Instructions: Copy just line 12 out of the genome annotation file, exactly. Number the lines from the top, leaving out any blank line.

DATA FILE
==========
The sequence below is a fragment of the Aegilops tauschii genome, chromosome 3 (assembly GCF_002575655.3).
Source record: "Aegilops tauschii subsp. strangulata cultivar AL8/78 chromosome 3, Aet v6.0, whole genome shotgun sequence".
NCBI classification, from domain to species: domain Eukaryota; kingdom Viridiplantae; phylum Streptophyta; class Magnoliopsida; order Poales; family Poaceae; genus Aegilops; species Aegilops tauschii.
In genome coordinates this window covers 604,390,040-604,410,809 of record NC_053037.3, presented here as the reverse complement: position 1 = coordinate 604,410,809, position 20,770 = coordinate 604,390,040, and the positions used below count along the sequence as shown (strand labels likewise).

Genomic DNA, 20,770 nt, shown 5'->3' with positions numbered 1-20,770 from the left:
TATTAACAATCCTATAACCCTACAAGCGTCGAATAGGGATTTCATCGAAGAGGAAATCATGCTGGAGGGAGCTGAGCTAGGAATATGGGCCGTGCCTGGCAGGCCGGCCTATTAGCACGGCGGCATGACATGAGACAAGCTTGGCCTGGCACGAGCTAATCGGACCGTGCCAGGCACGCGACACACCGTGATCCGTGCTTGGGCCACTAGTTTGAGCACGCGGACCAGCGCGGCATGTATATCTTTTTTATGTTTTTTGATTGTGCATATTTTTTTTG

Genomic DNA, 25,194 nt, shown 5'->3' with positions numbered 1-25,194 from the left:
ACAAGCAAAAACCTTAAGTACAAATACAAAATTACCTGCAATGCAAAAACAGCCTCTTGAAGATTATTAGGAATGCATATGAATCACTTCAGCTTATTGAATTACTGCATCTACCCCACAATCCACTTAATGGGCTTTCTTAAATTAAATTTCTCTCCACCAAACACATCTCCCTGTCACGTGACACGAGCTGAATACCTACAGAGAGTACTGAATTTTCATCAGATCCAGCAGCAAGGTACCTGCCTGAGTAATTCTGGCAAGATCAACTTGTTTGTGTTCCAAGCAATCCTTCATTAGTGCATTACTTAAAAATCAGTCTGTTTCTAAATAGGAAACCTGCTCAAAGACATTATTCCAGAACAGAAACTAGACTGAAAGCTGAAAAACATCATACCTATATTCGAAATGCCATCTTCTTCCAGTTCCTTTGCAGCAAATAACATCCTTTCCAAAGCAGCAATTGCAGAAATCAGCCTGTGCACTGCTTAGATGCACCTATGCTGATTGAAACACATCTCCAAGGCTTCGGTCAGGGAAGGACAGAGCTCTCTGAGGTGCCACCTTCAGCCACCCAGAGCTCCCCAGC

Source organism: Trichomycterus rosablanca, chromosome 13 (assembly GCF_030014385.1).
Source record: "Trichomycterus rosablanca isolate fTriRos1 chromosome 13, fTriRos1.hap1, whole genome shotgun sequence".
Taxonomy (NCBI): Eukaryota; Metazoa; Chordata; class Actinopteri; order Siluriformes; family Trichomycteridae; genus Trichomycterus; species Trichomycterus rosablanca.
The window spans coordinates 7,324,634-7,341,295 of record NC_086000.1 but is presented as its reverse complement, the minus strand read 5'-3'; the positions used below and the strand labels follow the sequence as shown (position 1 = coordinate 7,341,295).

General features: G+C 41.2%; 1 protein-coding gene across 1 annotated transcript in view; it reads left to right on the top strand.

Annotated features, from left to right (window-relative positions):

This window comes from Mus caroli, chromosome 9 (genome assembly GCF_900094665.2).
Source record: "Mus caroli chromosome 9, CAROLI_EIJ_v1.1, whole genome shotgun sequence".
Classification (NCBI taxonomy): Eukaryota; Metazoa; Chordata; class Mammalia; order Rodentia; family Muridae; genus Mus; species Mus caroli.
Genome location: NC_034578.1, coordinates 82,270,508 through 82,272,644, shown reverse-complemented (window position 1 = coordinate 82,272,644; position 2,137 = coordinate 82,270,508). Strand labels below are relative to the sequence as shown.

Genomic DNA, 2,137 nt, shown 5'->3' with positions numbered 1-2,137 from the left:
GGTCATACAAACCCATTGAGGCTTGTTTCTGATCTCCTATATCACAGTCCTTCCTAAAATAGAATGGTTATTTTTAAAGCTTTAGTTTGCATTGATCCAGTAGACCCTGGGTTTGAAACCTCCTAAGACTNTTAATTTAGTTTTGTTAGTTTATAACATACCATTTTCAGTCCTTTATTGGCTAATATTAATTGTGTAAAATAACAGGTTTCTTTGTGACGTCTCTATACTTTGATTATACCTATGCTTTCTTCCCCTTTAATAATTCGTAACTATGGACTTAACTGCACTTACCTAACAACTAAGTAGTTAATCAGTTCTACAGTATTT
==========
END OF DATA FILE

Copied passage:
The window spans coordinates 7,324,634-7,341,295 of record NC_086000.1 but is presented as its reverse complement, the minus strand read 5'-3'; the positions used below and the strand labels follow the sequence as shown (position 1 = coordinate 7,341,295).